Washington State Department of Health Immunization Program staff worked closely with the local health jurisdictions throughout the state to redesign program administration and enhance program integrity.
When the vision to consolidate three health departments became a reality, Public Health 3.0 was fully realized in Winnebago County.
In Nevada, an agreement between Douglas County and Carson City Health and Human Services, which began providing inspections in Douglas County, generated a strong environmental health services program that benefits both jurisdictions.
The Minnesota Department of Health used a grant award from the Center for Sharing Public Health Services to support local health departments throughout the state pursuing cross-jurisdictional sharing arrangements.
When Washington and Ozaukee counties in Wisconsin merged their health departments, the result was an infrastructure that supports “modern” public health practice and maximizes all available resources.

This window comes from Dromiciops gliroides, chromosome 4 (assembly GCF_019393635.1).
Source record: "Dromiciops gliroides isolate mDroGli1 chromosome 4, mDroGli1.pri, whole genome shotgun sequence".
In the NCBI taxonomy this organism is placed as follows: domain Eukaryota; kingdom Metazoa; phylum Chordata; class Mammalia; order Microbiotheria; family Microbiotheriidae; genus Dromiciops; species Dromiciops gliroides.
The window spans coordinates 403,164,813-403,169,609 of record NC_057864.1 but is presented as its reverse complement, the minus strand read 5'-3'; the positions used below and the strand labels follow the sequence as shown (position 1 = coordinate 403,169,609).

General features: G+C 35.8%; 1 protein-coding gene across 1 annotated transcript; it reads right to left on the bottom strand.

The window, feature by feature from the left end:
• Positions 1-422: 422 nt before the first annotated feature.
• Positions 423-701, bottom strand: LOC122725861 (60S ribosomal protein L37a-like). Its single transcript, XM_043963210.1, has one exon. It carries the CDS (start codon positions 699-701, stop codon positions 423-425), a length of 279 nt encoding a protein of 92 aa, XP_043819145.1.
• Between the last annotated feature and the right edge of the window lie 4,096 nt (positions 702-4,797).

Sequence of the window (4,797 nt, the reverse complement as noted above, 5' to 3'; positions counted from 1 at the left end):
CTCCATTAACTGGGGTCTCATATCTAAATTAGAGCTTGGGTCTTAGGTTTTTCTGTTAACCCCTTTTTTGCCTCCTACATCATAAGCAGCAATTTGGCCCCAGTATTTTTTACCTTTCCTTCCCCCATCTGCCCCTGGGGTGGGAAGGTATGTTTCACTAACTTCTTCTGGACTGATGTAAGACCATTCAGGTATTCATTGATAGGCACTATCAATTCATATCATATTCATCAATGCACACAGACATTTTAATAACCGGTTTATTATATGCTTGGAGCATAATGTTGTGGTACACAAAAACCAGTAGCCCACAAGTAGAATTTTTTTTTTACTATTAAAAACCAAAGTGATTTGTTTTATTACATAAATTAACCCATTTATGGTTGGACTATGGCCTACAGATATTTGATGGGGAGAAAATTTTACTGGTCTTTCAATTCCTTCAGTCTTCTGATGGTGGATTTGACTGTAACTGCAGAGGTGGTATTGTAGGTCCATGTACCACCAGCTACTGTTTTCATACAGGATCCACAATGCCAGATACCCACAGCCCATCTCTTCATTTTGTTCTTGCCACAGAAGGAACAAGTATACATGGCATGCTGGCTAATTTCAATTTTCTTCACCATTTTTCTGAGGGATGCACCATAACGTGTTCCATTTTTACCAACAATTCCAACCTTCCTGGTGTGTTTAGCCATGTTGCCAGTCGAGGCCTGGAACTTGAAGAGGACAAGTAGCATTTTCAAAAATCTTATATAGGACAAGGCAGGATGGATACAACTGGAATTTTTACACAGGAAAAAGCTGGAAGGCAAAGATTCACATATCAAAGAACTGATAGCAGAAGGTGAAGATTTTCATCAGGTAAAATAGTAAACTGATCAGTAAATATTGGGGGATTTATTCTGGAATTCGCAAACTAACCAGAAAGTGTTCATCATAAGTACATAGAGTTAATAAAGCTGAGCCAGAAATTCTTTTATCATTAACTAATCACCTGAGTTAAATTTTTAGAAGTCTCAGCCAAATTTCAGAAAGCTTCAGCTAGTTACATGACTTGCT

Seven local health departments in the rural northeast corner of Ohio developed a council of governments to facilitate sharing services in order to increase their respective capacities. In the process, they realized an unexpected byproduct was establishing a stronger voice for local public health.
All of Nebraska’s local health directors and local public health emergency response coordinators collaborated to develop a single memorandum of understanding for disaster assistance.
Back in 2005, six health departments on Colorado’s western slope began their journey to establish what is now the West Central Public Health Partnership. The partnership has engaged in a variety of projects and offered a number of services previously out of the reach of the individual member health departments.
Marion and Polk counties in Oregon were prompted to develop a formal cross-jurisdictional sharing (CJS) arrangement by the state’s public health modernization work. They currently have two intergovernmental agreements in place, and continue to identify additional challenges and opportunities that could be well-served by CJS.
Ten county health departments in Florida formed a regional information technology center that provides them with high quality, timely and affordable services that none of the counties could afford on their own.